Breaking News China-US War?

Nilgiri

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@Nilgiri @Rooxbar interesting take by Niall Ferguson. What do you guys think? Will this containment policy work like the last time it did with USSR?

Parts I agree with, other parts are simplistic take given China's vast difference to the USSR.

Even if there was full transmission of Mao type leadership ideology post-Mao (i.e no economic reform arc like happened) and PRC evolved into some larger version of North Korea (though not as extreme, given its raw size).....there are things the PRC has set up within itself that prevents something like there being a wild swing from Brezhnev to Gorbachev.

While such an entity exists politically, it is never contained, it will always have some large enough notable impact. The USSR was never contained, nor is Russia in some absolute sense.

The USSR was unique (to say PRC then and now).... in that it packaged russian tsarist (and then bolshevik) expansionism into constituent republics (the SSRs, of which the USSR was the union of them) and had these fault lines baked in. FDR also pretty stupidly handed over a bunch on a platter to Stalin in the last few years of WW2 regarding Eastern Europe's political fate.

Simply saying it was a fiscal strain from over-centralisation and dysfunction (Moscow + GOSPLAN), that too the AFG war was what did it in, is very simplistic....I find these relative minor contributions compared to the larger inertia set in from the Tsarist times that the bolsheviks subsumed and that Gorbachev became unwilling to enforce (on a system that had grown accustomed to this and then essentially cascaded). People either package and prioritise their final identities with the larger nation for that nation's sustenance....or they have not and do not. Then it becomes a matter of how much you incentivize and/or coerce them....and how big of a % they are in the end and if there are ready made seamlines like the SSRs.

One can look at the new union treaty attempt (that ended up in the botched form of the CIS) in the early 1990s for example....it was the 3 baltic states and Armenia and Georgia where even the registered voters with the CPSU boycotted it.....unlike central asia, azerbaijan, belarus and even Ukraine. These are the tiers of these things you see when the old system cover is made defunct (its why a ton of Russians revile Gorbachev).

PRC took a different approach, mirroring a much more unitary state and with the Han majority % as well that backed it up (though the word homogeneous is over-used and simplistic). This is why its the people's republic of China....not a union of republics.

This needs a longer look into both Sun Yat Sen era and also the Qing empire (given the most dominant Qing emperors realised as Manchu minority and what had eventually happened with the Mongols before them....that each ethnic group had to be part of the larger Chinese people and nation officially and as much as possible in practice).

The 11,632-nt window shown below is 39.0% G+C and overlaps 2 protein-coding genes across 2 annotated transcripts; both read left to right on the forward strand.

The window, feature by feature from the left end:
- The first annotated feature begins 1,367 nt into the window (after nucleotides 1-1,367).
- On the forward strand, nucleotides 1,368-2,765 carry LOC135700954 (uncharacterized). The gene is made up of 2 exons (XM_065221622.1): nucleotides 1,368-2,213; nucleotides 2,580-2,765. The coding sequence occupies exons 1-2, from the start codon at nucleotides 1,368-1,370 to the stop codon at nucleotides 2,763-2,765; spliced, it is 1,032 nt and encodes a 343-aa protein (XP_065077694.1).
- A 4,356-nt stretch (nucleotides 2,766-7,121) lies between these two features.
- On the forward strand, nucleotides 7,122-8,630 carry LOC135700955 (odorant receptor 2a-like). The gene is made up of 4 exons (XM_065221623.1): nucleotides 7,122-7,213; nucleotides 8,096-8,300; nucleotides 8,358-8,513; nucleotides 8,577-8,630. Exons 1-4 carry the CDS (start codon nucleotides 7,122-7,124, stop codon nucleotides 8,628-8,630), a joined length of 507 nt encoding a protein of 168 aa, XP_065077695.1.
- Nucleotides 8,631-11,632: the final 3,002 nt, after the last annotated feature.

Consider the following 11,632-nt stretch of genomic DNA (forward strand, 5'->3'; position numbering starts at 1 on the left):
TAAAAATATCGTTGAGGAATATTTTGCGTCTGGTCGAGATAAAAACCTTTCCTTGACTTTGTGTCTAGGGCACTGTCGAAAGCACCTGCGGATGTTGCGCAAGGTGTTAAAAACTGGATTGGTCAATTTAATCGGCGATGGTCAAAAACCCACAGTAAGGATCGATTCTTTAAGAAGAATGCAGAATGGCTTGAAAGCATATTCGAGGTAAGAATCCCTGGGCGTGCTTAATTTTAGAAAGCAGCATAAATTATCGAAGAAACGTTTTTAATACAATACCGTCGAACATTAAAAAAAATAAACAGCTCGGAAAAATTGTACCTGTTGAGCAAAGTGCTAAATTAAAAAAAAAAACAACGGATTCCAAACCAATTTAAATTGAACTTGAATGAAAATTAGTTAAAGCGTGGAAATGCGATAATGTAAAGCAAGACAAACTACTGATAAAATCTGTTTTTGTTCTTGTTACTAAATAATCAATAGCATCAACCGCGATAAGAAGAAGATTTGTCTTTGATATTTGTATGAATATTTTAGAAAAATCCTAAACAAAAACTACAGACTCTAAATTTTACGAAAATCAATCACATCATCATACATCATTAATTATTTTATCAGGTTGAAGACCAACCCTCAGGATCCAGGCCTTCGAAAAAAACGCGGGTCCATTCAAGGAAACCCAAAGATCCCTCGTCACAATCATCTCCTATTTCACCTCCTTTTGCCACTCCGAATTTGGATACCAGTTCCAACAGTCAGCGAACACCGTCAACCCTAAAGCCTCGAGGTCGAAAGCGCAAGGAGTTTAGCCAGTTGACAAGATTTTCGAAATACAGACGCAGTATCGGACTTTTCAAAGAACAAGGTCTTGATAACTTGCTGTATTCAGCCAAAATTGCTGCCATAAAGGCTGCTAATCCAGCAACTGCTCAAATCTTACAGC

So its existence as cohesive entity is much more guaranteed, containment just becomes relative affair of definitions after that given its size.

It certainly has vast (mounting) challenges, it just saw 5 trillion in market cap wiped out in a few years, it has next to no long term liberal soft-power institutions (that the west relies on along with immigration from rest of world to put into concert in its own way a long time), it made bad investment choices into real estate (now coming under huge strain as well).....and there are the other things Ferguson and others more readily mention. Xi Jinping made a lot of things worse as well.

But its not the same country as USSR....and containment is a catchphrase. The West has its own set of challenges too.

With PRC, there are simply huge genies out of the bottle (that weren't the case with the USSR) and already impacted given the economic transition and capital accumulation on top of all of this (the political existence and raw size of population). PRC also took lessons from USSR case and continues to adapt/respond with its echelons in various human endeavours too.

West will certainly conduct and manage some containment policy...and the west has several things going for it (the island chain from Japan to Vietnam.....alliance with India, vast wealth stockpiles, huge soft power, institutional heft and so on)....but it wont be some drastic result like seen with USSR in 1980s. It will have some success and failure and China will also have some success and failure and I dont think either side will outlast another politically here in some complete way. There will just be longer term cycles that come into play given the sizes here.
 

Rooxbar

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@Nilgiri @Rooxbar interesting take by Niall Ferguson. What do you guys think? Will this containment policy work like the last time it did with USSR?
Interesting; I'm reading his book at the moment. I'm not a fan of the book. It's apparent that he likes simple models and likes to repeat conventional wisdom. The Kennan view of containment until problems get too large for USSR, as Nilgiri pointed out, is far from the only possible narrative but even given that framing, the same fault-lines don't exist for China. The USSR elite broke the social contract, of their own accord, and then there was no surprise that something would try to fill in that vacuum ideologically and given the fragmented nature of the Union inherently, the vacuum filled along those fault-lines starting with Baltic nationalisms. None of these things have parallels in China. But other problems exist; whether it is a gamble or a rational strategy to "contain" and let those problems grow requires collective effort of expert analysts.